Sermon Notes & Slides
To Understand a Proverb
Tony Chute, Interim Pastor
Overview: The book of Proverbs is a collection of sayings written and collected by Solomon, whose wisdom was given by God and was designed to point others to God. As a whole, the book of Proverbs teaches us about life in the real world, instructing us how to get ahead without breaking the rules. It addresses the head and the heart, the old and the young, and is for the simple and the wise. Although wisdom is a free gift from God, there is a requirement in order for wisdom to be gained—the fear of the Lord. This requirement is necessary because all Proverbs are rooted in the revelation of God thus reflecting the character of God, which can only be appreciated by the people of God as they point us to the Son of God.
01. Proverbs are not promises that we claim but wisdom that we apply; therefore results are typical but not guaranteed.
02. Proverbs that are plain require common sense; Proverbs that are obscure require mental effort; Proverbs that are contradictory require appropriate application.
Questions For Discussion & Discovery
1. Have you ever read through the entire book of Proverbs? If so, did you notice a pattern occurring within the first nine chapters that differs from the remaining chapters? How does the lengthier pattern in Proverbs 1-9 motivate and encourage one to pursue wisdom? How do the remaining chapters provide specific examples in applying wisdom?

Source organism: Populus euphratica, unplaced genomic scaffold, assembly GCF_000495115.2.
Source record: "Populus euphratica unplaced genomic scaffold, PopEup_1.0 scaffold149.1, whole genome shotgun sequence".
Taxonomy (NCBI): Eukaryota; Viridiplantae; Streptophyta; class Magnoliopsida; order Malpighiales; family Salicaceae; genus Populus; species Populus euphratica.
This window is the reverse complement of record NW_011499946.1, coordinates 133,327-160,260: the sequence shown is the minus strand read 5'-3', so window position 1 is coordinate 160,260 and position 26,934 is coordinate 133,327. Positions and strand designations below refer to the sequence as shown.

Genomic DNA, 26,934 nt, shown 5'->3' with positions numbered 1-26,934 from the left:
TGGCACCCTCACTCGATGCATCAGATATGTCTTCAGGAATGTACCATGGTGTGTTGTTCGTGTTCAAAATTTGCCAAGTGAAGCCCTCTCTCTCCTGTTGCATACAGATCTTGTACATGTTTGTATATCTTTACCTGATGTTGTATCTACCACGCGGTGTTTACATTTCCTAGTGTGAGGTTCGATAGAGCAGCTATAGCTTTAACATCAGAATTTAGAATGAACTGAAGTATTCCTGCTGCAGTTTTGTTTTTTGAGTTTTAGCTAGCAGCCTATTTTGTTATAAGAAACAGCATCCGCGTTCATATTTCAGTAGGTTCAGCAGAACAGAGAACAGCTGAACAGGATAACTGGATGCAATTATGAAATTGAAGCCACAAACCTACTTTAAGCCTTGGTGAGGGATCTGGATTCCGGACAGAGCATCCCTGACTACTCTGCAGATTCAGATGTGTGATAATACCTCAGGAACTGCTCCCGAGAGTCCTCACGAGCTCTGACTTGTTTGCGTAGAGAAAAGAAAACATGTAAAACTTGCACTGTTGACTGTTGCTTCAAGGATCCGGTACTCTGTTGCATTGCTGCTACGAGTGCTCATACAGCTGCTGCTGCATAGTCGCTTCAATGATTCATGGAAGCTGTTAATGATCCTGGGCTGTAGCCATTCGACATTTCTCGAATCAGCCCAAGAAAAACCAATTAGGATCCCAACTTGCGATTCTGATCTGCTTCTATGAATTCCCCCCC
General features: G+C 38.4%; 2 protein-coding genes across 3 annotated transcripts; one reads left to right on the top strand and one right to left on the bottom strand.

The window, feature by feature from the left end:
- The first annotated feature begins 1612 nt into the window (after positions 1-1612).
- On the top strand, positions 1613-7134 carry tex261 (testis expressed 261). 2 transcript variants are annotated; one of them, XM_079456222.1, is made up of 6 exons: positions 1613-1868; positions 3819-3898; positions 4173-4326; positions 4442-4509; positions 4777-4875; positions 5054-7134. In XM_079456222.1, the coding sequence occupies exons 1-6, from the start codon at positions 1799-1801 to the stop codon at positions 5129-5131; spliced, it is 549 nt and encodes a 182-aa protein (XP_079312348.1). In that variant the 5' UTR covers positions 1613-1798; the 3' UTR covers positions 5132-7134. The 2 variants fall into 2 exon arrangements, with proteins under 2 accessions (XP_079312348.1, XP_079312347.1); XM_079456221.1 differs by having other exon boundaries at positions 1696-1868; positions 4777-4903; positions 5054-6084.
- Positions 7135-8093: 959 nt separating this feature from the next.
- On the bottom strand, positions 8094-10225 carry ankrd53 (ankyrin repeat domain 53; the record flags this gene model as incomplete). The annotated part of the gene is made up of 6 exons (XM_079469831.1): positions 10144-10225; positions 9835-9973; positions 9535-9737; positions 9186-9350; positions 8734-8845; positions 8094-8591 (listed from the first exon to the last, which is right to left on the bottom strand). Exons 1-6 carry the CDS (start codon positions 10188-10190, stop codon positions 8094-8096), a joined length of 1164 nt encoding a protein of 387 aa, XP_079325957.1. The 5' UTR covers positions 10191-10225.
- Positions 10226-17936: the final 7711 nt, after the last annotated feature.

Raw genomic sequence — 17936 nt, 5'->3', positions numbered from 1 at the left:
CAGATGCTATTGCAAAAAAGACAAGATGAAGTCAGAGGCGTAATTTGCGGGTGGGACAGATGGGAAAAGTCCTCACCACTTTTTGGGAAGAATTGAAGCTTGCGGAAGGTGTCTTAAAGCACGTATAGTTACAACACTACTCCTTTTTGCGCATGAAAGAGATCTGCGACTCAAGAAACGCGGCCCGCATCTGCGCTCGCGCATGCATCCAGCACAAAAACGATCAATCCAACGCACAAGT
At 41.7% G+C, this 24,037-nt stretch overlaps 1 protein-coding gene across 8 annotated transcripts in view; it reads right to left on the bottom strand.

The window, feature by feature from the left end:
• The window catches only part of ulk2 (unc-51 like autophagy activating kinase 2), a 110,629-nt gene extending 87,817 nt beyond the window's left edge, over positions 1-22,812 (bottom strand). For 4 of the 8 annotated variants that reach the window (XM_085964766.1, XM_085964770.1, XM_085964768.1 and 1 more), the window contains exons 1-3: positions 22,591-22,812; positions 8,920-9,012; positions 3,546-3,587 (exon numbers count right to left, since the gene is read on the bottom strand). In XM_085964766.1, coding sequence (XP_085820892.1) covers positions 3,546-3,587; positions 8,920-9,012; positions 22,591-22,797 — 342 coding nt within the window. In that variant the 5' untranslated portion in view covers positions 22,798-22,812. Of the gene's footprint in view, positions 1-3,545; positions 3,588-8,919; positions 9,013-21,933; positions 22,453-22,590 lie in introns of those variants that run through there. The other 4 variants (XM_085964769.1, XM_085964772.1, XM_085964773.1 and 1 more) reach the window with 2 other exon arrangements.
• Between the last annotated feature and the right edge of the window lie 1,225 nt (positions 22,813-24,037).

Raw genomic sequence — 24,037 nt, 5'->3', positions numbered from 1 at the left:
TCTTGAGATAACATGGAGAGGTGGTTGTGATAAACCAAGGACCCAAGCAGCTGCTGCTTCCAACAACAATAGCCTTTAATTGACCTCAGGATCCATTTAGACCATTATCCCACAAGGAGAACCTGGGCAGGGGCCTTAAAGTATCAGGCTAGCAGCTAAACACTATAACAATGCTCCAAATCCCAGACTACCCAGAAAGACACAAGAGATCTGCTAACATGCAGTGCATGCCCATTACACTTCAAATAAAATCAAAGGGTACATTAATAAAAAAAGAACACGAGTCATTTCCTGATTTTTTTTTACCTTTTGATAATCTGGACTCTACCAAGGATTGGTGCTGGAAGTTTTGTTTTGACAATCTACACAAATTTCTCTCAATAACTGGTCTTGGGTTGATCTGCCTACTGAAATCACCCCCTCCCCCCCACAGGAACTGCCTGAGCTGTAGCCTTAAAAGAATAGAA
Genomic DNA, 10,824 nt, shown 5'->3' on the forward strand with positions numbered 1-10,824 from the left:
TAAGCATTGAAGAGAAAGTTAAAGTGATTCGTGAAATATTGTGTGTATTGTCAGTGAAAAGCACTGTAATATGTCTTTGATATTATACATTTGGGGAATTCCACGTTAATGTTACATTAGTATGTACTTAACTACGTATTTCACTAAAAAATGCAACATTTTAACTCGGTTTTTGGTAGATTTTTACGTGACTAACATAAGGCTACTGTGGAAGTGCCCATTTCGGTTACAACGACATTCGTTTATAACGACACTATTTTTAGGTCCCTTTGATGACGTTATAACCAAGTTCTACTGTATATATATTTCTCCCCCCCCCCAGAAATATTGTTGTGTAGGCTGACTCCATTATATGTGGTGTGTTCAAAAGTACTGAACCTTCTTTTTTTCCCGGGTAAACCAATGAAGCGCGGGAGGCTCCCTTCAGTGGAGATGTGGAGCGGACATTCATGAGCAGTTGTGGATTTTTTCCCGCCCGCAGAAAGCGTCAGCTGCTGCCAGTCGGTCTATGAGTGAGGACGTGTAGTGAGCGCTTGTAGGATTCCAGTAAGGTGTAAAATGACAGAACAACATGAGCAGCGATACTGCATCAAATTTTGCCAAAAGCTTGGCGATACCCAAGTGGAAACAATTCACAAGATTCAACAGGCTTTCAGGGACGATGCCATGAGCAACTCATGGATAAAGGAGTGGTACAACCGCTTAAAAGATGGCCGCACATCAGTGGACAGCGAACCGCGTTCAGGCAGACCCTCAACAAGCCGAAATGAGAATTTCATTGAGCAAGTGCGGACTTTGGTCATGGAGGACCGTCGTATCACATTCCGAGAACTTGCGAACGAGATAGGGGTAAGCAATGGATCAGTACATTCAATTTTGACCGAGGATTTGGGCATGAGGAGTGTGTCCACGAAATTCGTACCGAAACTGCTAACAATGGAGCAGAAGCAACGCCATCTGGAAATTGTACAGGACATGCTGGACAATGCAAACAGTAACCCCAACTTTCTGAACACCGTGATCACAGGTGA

2. Compare the beginning of Proverbs with the end of Ecclesiastes and note the resultant tone of each book. Proverbs 1:7 begins with the fear of the Lord whereas Ecclesiastes 12:13 ends with the fear of the Lord. How does the placement of the fear of the Lord at the beginning of Proverbs shape the book as a whole and its approach to life? How does life lived apart from the fear of the Lord shape Ecclesiastes? Why do both books insist that the fear of the Lord is necessary for the good life?
3. A number of Proverbs are not unique to Solomon, but rather come from other Ancient Near Eastern sources (see 22:17-24:22, which are patterned after an Egyptian text The Instruction of Amenemope). Note too that a number of Proverbs might be categorized as common sense (see 12:11). How does the doctrine of general revelation help us to appreciate the various streams of wisdom? How can we as believers use such wisdom for kingdom purposes or evangelistic opportunities?
4. What accounts for the fact that Solomon was the wisest man of his time and yet he sinned grievously against the Lord (see 1 Kings 3-11)? What does his pattern of success and failure suggest to us regarding the importance of keeping our hearts pure as we continue to grow in the knowledge and fear of the Lord? Should we be satisfied with learning about the Lord without living for the Lord?
5. The following verses describe wisdom in relation to Jesus (Matthew 11:19; Mark 6:2; Luke 2:40-42; 11:29-31; and 1 Corinthians 1:30). Reflect and pray over these verses, asking the Lord to help you pursue wisdom and to point you to Christ in the process of gaining wisdom.
For Further Reading: Derek Kidner, The Proverbs: An Introduction and Commentary (InterVarsity Press, 1964).